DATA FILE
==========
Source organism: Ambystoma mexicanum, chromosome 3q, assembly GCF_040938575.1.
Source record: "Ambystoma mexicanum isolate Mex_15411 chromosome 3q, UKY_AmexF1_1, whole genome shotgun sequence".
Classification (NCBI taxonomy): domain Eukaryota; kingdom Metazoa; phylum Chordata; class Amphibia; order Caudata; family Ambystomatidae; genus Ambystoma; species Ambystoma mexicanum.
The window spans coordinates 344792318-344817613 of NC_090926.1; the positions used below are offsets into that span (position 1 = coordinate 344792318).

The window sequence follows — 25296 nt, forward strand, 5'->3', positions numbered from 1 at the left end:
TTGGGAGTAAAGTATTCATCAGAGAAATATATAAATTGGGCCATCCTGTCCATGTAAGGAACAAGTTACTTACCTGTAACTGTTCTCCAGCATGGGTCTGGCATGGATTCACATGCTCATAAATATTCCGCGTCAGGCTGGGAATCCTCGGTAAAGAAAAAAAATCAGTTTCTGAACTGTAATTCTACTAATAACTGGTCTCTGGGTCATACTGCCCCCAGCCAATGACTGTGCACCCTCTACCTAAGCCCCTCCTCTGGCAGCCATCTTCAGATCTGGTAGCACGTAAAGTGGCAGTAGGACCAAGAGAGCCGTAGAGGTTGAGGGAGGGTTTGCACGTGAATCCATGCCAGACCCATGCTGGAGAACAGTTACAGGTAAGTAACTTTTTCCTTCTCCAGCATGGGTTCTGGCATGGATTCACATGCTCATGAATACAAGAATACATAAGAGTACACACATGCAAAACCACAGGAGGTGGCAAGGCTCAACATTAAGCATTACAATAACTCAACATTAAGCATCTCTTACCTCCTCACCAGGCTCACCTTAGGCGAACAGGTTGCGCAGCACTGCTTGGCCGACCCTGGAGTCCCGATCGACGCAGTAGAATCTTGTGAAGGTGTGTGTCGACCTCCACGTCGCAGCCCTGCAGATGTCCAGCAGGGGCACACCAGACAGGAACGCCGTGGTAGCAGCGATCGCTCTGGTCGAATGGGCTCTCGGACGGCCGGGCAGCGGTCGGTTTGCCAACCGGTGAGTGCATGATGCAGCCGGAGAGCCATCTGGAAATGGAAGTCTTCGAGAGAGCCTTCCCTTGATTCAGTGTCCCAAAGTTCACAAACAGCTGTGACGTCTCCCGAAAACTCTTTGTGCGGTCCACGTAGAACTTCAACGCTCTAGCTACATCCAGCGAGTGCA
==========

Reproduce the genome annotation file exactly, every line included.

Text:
Source organism: Ambystoma mexicanum, chromosome 3q, assembly GCF_040938575.1.
Source record: "Ambystoma mexicanum isolate Mex_15411 chromosome 3q, UKY_AmexF1_1, whole genome shotgun sequence".
Classification (NCBI taxonomy): domain Eukaryota; kingdom Metazoa; phylum Chordata; class Amphibia; order Caudata; family Ambystomatidae; genus Ambystoma; species Ambystoma mexicanum.
The window spans coordinates 344792318-344817613 of NC_090926.1; the positions used below are offsets into that span (position 1 = coordinate 344792318).

The window sequence follows — 25296 nt, forward strand, 5'->3', positions numbered from 1 at the left end:
TTGGGAGTAAAGTATTCATCAGAGAAATATATAAATTGGGCCATCCTGTCCATGTAAGGAACAAGTTACTTACCTGTAACTGTTCTCCAGCATGGGTCTGGCATGGATTCACATGCTCATAAATATTCCGCGTCAGGCTGGGAATCCTCGGTAAAGAAAAAAAATCAGTTTCTGAACTGTAATTCTACTAATAACTGGTCTCTGGGTCATACTGCCCCCAGCCAATGACTGTGCACCCTCTACCTAAGCCCCTCCTCTGGCAGCCATCTTCAGATCTGGTAGCACGTAAAGTGGCAGTAGGACCAAGAGAGCCGTAGAGGTTGAGGGAGGGTTTGCACGTGAATCCATGCCAGACCCATGCTGGAGAACAGTTACAGGTAAGTAACTTTTTCCTTCTCCAGCATGGGTTCTGGCATGGATTCACATGCTCATGAATACAAGAATACATAAGAGTACACACATGCAAAACCACAGGAGGTGGCAAGGCTCAACATTAAGCATTACAATAACTCAACATTAAGCATCTCTTACCTCCTCACCAGGCTCACCTTAGGCGAACAGGTTGCGCAGCACTGCTTGGCCGACCCTGGAGTCCCGATCGACGCAGTAGAATCTTGTGAAGGTGTGTGTCGACCTCCACGTCGCAGCCCTGCAGATGTCCAGCAGGGGCACACCAGACAGGAACGCCGTGGTAGCAGCGATCGCTCTGGTCGAATGGGCTCTCGGACGGCCGGGCAGCGGTCGGTTTGCCAACCGGTGAGTGCATGATGCAGCCGGAGAGCCATCTGGAAATGGAAGTCTTCGAGAGAGCCTTCCCTTGATTCAGTGTCCCAAAGTTCACAAACAGCTGTGACGTCTCCCGAAAACTCTTTGTGCGGTCCACGTAGAACTTCAACGCTCTAGCTACATCCAGCGAGTGCA